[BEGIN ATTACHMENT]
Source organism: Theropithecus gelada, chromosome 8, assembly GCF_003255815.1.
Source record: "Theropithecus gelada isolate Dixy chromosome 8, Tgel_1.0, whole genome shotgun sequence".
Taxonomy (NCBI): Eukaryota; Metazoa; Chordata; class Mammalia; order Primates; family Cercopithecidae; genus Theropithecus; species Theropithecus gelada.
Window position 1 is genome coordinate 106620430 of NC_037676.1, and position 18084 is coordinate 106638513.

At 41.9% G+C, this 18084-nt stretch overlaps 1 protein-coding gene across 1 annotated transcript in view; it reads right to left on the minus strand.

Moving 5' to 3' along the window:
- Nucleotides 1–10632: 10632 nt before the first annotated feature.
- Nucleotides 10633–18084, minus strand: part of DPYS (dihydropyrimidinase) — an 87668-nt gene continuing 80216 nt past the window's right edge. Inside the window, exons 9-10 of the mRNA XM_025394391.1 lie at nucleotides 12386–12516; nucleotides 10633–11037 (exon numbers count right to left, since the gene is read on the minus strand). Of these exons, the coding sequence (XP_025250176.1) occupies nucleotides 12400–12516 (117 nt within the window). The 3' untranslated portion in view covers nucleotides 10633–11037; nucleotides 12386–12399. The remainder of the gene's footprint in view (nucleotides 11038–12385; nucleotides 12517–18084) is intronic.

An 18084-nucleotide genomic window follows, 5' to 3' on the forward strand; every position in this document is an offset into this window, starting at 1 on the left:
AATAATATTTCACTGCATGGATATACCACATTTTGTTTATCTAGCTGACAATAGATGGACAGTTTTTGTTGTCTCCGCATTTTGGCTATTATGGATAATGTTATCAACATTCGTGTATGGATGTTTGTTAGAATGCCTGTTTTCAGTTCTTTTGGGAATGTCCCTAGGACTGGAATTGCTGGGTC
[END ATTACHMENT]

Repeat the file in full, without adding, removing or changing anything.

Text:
Source organism: Theropithecus gelada, chromosome 8, assembly GCF_003255815.1.
Source record: "Theropithecus gelada isolate Dixy chromosome 8, Tgel_1.0, whole genome shotgun sequence".
Taxonomy (NCBI): Eukaryota; Metazoa; Chordata; class Mammalia; order Primates; family Cercopithecidae; genus Theropithecus; species Theropithecus gelada.
Window position 1 is genome coordinate 106620430 of NC_037676.1, and position 18084 is coordinate 106638513.

At 41.9% G+C, this 18084-nt stretch overlaps 1 protein-coding gene across 1 annotated transcript in view; it reads right to left on the minus strand.

Moving 5' to 3' along the window:
- Nucleotides 1–10632: 10632 nt before the first annotated feature.
- Nucleotides 10633–18084, minus strand: part of DPYS (dihydropyrimidinase) — an 87668-nt gene continuing 80216 nt past the window's right edge. Inside the window, exons 9-10 of the mRNA XM_025394391.1 lie at nucleotides 12386–12516; nucleotides 10633–11037 (exon numbers count right to left, since the gene is read on the minus strand). Of these exons, the coding sequence (XP_025250176.1) occupies nucleotides 12400–12516 (117 nt within the window). The 3' untranslated portion in view covers nucleotides 10633–11037; nucleotides 12386–12399. The remainder of the gene's footprint in view (nucleotides 11038–12385; nucleotides 12517–18084) is intronic.

An 18084-nucleotide genomic window follows, 5' to 3' on the forward strand; every position in this document is an offset into this window, starting at 1 on the left:
AATAATATTTCACTGCATGGATATACCACATTTTGTTTATCTAGCTGACAATAGATGGACAGTTTTTGTTGTCTCCGCATTTTGGCTATTATGGATAATGTTATCAACATTCGTGTATGGATGTTTGTTAGAATGCCTGTTTTCAGTTCTTTTGGGAATGTCCCTAGGACTGGAATTGCTGGGTC